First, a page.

Need To Know: Sally Shapiro


By Jason Lamphier

You mean with the pseudonyms?
Yeah, exactly. That's how it started. Then I didn't want to be interviewed, and now I'm doing more interviews, so, like you said, it's not that much of a mystery anymore. It feels like the music has mystery around it. I don't want to be mysterious because I'm just doing it as myself now, but I still don't want to talk too much about my private life. I do it in a way I feel comfortable.


The video for your single 'Love in July' (at right) is very cute. How did it come about?
The directors [Paul Leeny and David Loom] contacted us with this idea and asked us if we wanted to do it. We thought it sounded good, so they did it.

Why the story of the fish and the whale?
[Laughing] I don't know, really. If I listen to the song, it's not the first thing that comes into my head. It's another story than what's in the lyrics, but it's a really nice video, so I like it anyway.

Is there any chance you'll return to America to perform?
No, I don't think so.

Why not?
Because I don't want to tour. It's about two things: I've realized I feel uncomfortable standing on stage. I get nervous just thinking about singing in front of people on stage. Also, I don't want that kind of life -- traveling around, late nights, never being at home. It feels like it could be very tough.

You've kept your office job. Do you think you'll ever leave it behind and pursue music full-time?
I don't think so because I think that would include touring. Otherwise, I would.

Let's talk about 'Dying in Africa,' which is my favorite song on the album. It's a strange notion -- love being connected to dying in Africa. I know it's a Nicolas Makelberge song. Why did you choose to cover it?
Johan and I liked it very much. We thought it fit our project. It's a very naked way to express your feelings. You know that you don't have it bad living in a country where most people aren't starving. You know that you are very well and healthy and your heart breaks because you know it shouldn't be so bad for those people. But at the same time, you have this feeling of heartache from a failed romance -- this feeling that nothing can be worse than what you're feeling right now. It is a way of expressing, logically, that it shouldn't be that bad, but it feels like it is.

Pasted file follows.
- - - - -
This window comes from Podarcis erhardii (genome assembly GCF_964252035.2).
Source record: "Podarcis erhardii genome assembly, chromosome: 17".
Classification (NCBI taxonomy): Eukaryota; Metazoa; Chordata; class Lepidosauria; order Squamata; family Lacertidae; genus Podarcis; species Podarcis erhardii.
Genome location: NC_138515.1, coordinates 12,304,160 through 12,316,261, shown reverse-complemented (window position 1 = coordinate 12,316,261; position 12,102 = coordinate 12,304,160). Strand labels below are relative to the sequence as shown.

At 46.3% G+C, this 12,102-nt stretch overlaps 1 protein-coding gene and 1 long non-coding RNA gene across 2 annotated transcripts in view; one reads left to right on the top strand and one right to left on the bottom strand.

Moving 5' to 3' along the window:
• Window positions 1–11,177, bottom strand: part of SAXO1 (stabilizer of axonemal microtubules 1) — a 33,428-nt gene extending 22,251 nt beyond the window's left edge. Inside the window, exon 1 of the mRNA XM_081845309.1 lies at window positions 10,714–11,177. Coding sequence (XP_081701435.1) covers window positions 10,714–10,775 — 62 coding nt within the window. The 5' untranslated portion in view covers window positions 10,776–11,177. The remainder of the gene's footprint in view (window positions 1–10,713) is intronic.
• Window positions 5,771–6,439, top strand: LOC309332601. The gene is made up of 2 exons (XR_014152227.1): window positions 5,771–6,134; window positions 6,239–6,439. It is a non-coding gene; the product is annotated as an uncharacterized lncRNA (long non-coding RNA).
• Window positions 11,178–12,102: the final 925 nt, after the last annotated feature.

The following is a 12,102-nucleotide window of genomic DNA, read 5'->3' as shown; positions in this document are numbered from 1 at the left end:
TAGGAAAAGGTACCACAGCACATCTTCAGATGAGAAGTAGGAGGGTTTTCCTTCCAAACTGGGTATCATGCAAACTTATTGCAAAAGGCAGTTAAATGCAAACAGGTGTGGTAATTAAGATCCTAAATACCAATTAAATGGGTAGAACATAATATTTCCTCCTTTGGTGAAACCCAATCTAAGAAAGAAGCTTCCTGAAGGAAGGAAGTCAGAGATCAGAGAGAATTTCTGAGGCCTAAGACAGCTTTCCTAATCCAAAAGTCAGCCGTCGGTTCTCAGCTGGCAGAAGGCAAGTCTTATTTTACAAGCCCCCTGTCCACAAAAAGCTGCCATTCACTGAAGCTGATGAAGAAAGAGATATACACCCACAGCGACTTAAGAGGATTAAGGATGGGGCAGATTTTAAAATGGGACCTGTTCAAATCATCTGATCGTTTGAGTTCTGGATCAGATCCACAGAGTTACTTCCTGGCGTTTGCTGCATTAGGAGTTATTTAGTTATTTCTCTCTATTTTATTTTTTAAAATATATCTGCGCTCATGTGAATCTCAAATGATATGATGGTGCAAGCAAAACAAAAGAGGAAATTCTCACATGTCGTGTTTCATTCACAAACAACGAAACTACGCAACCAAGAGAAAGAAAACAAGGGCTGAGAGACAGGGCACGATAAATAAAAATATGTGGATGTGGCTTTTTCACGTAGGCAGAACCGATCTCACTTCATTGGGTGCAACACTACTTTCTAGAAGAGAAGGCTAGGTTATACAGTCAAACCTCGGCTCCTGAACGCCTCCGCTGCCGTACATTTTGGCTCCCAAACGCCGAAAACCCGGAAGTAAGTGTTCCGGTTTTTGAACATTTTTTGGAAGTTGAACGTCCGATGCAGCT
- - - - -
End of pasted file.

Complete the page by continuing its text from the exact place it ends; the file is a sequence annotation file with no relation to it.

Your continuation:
Do you think you'll always write bittersweet love songs?
I think so. When you are in that moment in life, you need these songs. Happy songs -- some other people can write them. I am not that kind of person.

Have you noticed a gay following of your music?
With Disco Romance I noticed it. It was from gay clubs in San Francisco that we got offers to perform and not so many other clubs.

What is the gay scene like in Gothenburg, where you were?
The gay clubs are always the merriest clubs, with the nicest music -- maybe because I like that kind of music. It is where people seem more open.

Where is your favorite spot to go dancing/
Greta is an old lady's name, but Greta's is the best gay club to go to in Gothenburg. I also like Club Skoldisco. It is very nice, with people dressing like the '80s.

Back to your bittersweet music. Have you had your heart broken recently?
That's too personal. These songs do come from my and Johan's experience. Most romantic feelings and moments on the album are told in a way that you might write them in a diary.

Are you seeing anyone now?
That is also too private.

I had heard you were interested in women. Are you interested in both men and women?